During the ceremonies, these figures were smashed, decapitated, mutilated, stabbed, speared, burned, and buried. Violence against mortals and against preternatural enemies was often combined in the rites. At least two execration rituals, one at Mirgissa during the Middle Kingdom and one at Avaris during the early 18th Dynasty, almost certainly used humans as the objects of the ritual. Some form of ritual violence continued throughout Egyptian history, for such early iconographic evidence is matched by later philological evidence.

The language used to describe several sanctioned killings implies that they took place in a ritual context, while other texts are explicit about the ritual nature of the slaying. In all of these cases ritual language is employed to describe the killings. Undoubtedly Amenhotep II smote captives as part of his coronation ritual. Several late New Kingdom non-royal stelae represent the king smiting prisoners within temple grounds, perhaps indicating that the owner of the stela had witnessed the ritual.

Moreover, a number of specialized a nd individualized smiting scenes imply that these were based on real events, such as the depiction of a man with a unique physical deformity being struck by the king. While we cannot be sure, it is quite likely that smiting enemies was a royal ritual. In B.

Herodotus wrote that Egyptians were forbidden to sacrifice animals except pigs, bulls and bull-calves, if they are unblemished, and geese. Now in their painting and sculpture, the image of Pan is made with the head and the legs of a goat, as among the Greeks; not that he is thought to be in fact such, or unlike other gods; but why they represent him so, I have no wish to say. The Mendesians consider all goats sacred, the male even more than the female, and goatherds are held in special estimation: one he-goat is most sacred of all; when he dies, it is ordained that there should be great mourning in all the Mendesian district.

In the Egyptian language Mendes is the name both for the he-goat and for Pan. In my lifetime a strange thing occurred in this district: a he-goat had intercourse openly with a woman.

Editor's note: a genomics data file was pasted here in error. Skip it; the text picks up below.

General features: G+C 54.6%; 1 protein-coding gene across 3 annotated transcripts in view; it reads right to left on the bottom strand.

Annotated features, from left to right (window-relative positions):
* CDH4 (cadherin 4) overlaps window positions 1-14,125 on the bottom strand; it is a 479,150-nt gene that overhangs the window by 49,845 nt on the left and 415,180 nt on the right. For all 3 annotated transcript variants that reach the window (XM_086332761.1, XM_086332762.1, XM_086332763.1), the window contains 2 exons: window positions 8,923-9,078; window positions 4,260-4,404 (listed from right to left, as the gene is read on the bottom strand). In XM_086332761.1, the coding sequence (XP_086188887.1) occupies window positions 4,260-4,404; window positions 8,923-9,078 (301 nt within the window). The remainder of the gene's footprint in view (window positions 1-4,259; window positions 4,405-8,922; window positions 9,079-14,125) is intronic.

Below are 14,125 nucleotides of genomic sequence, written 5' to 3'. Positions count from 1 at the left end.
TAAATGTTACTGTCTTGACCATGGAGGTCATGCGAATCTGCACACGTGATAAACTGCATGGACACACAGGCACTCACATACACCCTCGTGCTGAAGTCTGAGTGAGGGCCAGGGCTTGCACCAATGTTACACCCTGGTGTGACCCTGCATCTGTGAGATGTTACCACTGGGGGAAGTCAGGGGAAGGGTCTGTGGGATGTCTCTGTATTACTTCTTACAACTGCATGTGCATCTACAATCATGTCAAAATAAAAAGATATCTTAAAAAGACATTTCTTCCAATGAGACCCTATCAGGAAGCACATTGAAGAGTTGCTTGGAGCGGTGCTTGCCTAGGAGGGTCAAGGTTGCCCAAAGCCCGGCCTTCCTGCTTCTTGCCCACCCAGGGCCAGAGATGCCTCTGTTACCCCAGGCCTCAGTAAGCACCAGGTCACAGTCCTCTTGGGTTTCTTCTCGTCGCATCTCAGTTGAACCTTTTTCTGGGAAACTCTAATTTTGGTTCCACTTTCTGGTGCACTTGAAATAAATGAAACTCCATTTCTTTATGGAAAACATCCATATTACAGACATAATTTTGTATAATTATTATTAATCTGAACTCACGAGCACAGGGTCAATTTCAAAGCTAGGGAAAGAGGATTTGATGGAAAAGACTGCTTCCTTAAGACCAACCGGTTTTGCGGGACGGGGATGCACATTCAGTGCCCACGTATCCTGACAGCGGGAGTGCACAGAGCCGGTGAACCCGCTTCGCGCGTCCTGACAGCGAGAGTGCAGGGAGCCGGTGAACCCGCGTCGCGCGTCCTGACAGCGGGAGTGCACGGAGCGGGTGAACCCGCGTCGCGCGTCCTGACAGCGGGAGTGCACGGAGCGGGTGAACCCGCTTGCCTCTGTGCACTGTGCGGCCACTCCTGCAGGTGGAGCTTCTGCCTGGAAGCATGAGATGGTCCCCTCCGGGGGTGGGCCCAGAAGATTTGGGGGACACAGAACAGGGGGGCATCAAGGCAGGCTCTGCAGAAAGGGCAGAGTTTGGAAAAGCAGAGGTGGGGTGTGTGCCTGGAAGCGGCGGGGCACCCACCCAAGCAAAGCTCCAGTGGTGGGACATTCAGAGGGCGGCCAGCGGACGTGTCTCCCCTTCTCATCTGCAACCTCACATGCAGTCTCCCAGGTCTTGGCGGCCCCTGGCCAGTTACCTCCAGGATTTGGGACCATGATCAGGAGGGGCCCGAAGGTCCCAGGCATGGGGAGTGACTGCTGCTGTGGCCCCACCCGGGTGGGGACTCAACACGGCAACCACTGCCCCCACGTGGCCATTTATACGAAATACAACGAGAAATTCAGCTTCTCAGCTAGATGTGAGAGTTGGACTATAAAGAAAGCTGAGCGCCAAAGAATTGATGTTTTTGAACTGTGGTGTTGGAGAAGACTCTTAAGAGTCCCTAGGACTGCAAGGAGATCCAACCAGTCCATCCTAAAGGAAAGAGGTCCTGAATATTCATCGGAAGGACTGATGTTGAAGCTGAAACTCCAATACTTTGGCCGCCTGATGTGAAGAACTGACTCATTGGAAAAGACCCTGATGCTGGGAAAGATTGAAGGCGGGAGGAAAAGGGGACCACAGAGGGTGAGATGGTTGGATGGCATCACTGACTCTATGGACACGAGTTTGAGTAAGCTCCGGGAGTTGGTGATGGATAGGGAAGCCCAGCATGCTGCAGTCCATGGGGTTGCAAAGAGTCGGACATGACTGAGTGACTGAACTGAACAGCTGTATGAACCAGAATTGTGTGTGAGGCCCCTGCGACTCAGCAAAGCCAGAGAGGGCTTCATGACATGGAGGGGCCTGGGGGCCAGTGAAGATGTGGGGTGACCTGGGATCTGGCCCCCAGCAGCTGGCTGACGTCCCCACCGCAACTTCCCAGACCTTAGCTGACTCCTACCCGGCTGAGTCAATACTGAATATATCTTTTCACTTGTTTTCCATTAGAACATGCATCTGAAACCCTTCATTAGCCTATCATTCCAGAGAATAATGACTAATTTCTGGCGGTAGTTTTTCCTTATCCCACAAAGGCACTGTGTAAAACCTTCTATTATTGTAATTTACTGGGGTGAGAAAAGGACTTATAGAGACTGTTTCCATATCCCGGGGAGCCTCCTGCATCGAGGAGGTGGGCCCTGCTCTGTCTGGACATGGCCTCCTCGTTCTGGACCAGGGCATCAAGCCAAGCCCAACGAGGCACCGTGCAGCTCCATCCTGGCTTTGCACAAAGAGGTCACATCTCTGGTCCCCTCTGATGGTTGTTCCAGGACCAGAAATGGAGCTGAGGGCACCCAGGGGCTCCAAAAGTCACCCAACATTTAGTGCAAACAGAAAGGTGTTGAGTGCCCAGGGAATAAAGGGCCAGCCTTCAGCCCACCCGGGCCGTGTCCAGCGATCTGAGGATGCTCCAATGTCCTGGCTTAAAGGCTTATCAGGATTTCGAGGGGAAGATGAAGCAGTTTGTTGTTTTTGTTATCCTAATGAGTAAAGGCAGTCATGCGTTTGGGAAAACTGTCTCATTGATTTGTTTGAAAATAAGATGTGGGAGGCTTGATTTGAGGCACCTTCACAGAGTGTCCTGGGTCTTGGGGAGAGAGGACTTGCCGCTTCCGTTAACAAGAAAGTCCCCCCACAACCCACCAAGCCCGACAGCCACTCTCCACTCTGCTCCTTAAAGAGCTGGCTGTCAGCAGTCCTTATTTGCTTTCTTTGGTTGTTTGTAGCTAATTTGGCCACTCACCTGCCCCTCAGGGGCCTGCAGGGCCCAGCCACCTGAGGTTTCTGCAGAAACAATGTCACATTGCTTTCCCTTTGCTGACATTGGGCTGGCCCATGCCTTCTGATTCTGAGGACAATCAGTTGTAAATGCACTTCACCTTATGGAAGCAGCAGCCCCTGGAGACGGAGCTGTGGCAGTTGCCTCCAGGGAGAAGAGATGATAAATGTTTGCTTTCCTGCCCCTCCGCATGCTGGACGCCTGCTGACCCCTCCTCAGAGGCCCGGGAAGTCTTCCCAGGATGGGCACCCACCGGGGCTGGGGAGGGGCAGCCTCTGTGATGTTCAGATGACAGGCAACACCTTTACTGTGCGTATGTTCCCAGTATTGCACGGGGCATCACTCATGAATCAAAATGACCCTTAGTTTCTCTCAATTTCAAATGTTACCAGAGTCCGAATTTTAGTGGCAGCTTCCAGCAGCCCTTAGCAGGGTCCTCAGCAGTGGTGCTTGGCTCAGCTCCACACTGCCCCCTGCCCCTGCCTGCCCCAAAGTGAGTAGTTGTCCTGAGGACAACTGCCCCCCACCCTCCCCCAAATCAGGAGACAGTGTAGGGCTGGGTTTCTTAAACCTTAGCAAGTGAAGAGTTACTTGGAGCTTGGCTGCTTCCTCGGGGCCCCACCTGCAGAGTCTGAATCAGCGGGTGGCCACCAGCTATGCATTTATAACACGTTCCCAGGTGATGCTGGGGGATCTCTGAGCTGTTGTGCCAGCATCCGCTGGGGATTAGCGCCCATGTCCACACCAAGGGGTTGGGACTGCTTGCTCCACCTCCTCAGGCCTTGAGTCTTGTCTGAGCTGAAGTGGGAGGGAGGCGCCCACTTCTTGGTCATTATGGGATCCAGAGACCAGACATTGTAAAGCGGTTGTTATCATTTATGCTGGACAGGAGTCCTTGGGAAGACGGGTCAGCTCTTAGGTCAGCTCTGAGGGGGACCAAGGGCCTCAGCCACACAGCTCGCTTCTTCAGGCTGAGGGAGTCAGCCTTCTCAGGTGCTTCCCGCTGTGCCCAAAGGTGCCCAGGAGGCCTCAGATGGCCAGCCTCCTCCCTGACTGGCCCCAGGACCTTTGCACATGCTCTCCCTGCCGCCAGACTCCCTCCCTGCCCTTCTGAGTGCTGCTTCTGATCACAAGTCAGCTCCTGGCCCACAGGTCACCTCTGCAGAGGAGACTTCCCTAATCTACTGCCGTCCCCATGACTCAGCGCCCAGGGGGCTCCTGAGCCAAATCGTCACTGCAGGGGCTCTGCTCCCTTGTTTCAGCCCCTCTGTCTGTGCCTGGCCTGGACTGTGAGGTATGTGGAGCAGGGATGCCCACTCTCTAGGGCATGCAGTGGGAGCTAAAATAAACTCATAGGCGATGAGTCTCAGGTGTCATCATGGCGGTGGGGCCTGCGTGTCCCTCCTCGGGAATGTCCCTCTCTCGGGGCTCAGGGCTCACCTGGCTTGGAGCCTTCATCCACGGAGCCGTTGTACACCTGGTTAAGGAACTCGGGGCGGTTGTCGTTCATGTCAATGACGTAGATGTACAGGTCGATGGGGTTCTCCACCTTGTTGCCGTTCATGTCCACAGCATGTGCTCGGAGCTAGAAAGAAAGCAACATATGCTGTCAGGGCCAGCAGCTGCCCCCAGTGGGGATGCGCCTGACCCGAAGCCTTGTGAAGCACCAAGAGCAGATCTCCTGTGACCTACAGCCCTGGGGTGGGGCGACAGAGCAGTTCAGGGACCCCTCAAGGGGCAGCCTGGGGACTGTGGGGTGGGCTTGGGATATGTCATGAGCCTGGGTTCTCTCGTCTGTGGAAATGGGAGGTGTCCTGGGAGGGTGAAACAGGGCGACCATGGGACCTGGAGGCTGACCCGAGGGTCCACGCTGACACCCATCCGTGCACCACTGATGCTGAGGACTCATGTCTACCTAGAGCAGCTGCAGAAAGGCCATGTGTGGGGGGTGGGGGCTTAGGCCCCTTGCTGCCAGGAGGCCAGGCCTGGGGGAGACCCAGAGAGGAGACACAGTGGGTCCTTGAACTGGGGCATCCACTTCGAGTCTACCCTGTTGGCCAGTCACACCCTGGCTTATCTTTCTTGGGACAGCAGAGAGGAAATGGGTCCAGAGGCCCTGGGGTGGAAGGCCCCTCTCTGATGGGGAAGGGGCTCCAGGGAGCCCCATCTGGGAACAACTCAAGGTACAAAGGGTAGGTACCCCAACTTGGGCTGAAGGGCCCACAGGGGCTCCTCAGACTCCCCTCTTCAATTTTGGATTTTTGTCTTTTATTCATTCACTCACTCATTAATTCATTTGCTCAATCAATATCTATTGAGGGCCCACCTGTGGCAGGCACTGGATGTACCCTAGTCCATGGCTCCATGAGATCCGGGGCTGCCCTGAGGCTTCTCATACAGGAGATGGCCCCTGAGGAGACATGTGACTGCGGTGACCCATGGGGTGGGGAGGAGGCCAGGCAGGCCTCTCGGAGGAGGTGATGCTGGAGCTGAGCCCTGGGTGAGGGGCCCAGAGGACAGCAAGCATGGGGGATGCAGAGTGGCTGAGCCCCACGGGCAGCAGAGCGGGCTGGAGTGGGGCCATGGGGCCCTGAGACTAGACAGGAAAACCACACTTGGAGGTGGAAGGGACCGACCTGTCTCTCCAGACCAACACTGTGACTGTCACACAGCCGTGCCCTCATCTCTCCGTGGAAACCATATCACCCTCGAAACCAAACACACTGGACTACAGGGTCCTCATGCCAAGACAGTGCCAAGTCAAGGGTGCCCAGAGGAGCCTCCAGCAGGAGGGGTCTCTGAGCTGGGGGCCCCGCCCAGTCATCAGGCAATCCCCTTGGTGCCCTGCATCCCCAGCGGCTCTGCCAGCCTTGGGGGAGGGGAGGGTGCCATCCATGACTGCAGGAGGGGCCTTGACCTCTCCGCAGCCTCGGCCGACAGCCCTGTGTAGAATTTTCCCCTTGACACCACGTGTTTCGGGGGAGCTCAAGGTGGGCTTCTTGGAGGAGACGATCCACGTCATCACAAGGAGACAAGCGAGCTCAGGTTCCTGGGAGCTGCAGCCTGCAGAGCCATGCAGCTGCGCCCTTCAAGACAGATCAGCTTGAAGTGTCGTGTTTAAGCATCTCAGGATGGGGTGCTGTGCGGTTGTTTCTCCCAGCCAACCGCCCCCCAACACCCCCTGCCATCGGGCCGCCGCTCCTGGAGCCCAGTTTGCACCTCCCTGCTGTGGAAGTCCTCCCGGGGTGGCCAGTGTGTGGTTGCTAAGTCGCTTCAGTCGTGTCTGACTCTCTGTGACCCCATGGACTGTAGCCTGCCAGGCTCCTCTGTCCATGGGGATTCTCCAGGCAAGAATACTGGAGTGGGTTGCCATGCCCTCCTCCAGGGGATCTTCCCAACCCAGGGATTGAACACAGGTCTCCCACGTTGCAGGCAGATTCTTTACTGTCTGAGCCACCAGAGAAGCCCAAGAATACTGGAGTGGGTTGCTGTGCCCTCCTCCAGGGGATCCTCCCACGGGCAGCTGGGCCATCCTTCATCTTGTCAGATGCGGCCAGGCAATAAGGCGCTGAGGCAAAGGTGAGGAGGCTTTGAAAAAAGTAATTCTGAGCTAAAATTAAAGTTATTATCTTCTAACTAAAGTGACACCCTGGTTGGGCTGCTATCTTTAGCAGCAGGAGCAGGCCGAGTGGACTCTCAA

wine and wine offerings in ancient egypt

This came to be publicly known. Harvard University Press. For no gods are worshipped by all Egyptians in common except Isis and Osiris, who they say is Dionysus; these are worshipped by all alike. Those who have a temple of Mendes or are of the Mendesian district sacrifice sheep, but will not touch goats.

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The Thebans, and those who by the Theban example will not touch sheep, give the following reason for their ordinance: they say that Heracles wanted very much to see Zeus and that Zeus did not want to be seen by him, but that finally, when Heracles prayed, Zeus contrived to show himself displaying the head and wearing the fleece of a ram which he had flayed and beheaded. It is from this that the Egyptian images of Zeus have a ram's head; and in this, the Egyptians are imitated by the Ammonians, who are colonists from Egypt and Ethiopia and speak a language compounded of the tongues of both countries.

The Thebans, then, consider rams sacred for this reason, and do not sacrifice them.

But one day a year, at the festival of Zeus, they cut in pieces and flay a single ram and put the fleece on the image of Zeus, as in the story; then they bring an image of Heracles near it.